Stress is not just bad for your fertility, it won’t do your unborn baby any good either once you get pregnant. 

If you use regular relaxation techniques to relieve your stress, you can improve your chances.

You must maintain your relaxation routine though, because if you only remain stress free for a short while, your body will eventually return to its stressed state.

Too much stress can interfere with a woman’s monthly cycle. Stress can delay ovulation even if ovulation is already approaching.

If you want to know some other causes of infertility, this infographic has a lot of information. 

How Stress Affects Your Fertility

Your body may sense the stress and then stop the ovulation process, only to “try again” a few days later. People who ovulate late or have a short luteal phase may be under stress that they don’t even realize is causing their issues. 

In some instances, you may not ovulate during a cycle at all.

Irregular cycles are common, but if you used to be regular and are finding that you’re now irregular, it could be because of stress.

Your doctor can help determine if the cause is stress or an underlying physical issue.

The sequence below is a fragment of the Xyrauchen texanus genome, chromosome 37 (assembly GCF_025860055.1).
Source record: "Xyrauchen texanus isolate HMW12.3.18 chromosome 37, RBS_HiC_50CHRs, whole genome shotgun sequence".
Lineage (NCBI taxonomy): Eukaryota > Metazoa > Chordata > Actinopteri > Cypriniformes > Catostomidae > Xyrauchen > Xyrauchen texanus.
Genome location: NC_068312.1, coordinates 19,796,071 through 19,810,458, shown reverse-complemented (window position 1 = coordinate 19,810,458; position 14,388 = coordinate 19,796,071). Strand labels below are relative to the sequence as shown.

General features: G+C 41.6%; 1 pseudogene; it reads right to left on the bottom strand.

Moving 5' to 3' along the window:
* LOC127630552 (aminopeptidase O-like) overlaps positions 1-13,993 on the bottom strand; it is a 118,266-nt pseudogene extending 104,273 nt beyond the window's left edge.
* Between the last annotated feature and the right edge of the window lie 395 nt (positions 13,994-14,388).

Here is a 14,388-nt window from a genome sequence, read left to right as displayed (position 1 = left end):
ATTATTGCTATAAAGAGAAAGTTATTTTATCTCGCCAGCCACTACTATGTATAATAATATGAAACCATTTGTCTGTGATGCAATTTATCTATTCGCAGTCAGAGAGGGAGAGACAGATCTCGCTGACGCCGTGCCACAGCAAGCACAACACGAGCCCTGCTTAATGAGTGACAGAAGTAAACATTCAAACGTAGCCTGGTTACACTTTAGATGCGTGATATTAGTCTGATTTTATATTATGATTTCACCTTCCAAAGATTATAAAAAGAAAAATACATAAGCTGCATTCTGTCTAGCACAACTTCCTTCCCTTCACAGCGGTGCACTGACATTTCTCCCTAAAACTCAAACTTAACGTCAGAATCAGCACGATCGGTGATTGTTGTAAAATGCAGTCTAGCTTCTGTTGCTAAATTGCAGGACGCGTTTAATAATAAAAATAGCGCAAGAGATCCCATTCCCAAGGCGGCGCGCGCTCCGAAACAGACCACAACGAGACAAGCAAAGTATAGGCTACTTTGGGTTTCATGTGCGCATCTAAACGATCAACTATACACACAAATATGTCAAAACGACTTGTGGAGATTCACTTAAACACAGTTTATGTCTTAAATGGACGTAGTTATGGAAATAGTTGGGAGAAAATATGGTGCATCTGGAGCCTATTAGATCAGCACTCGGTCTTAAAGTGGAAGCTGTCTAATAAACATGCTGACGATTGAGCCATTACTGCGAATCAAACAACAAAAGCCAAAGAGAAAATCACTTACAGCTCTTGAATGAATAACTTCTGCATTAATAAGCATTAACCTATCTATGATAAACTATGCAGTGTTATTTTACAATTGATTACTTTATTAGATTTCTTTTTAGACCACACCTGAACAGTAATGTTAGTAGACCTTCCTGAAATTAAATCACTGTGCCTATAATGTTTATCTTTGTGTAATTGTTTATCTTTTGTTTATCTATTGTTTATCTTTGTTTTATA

Men also need to pay close attention to their stress levels. Too much stress can affect healthy sperm levels.

How To Relax While Trying To Get Pregnant

Many people want to know how to stop worrying while trying to get pregnant. The problem is, when you are going through infertility, it is often all you can think of. 

Every day you look for new symptoms or worry about going on social media and seeing yet another pregnancy announcement. 

Luckily there are a few things you can do to overcome infertility stress: 

Take Control

For many modern women, infertility is hard because it’s the first feeling of having absolutely no control over a situation.

We have all been taught to just “try harder” and “work more” to achieve what we want difficulty in getting pregnant can be a shock to the system. 

To combat the stress and helplessness you feel, you need to take control back.

Look at what you can do to improve your fertility naturally, even if not everything works, you will regain a sense that you can change the outcome of your fertility which will help your stress levels. 

Here are some ideas to get started:

The Fertility Diet that changed my life – This 90 day plan is what I used to get pregnant after 4 failed IUIs and 2 cancelled IVF cycles. 

16 Fertility Herbs To Help You Get Pregnant Fast

10 Easy Ways To Naturally Boost Your Fertility

Maintain a Positive Attitude

Having a positive attitude is very important for your fertility.

Can anxiety stop you from getting pregnant? Maybe not, but stress definitely doesn’t help your fertility.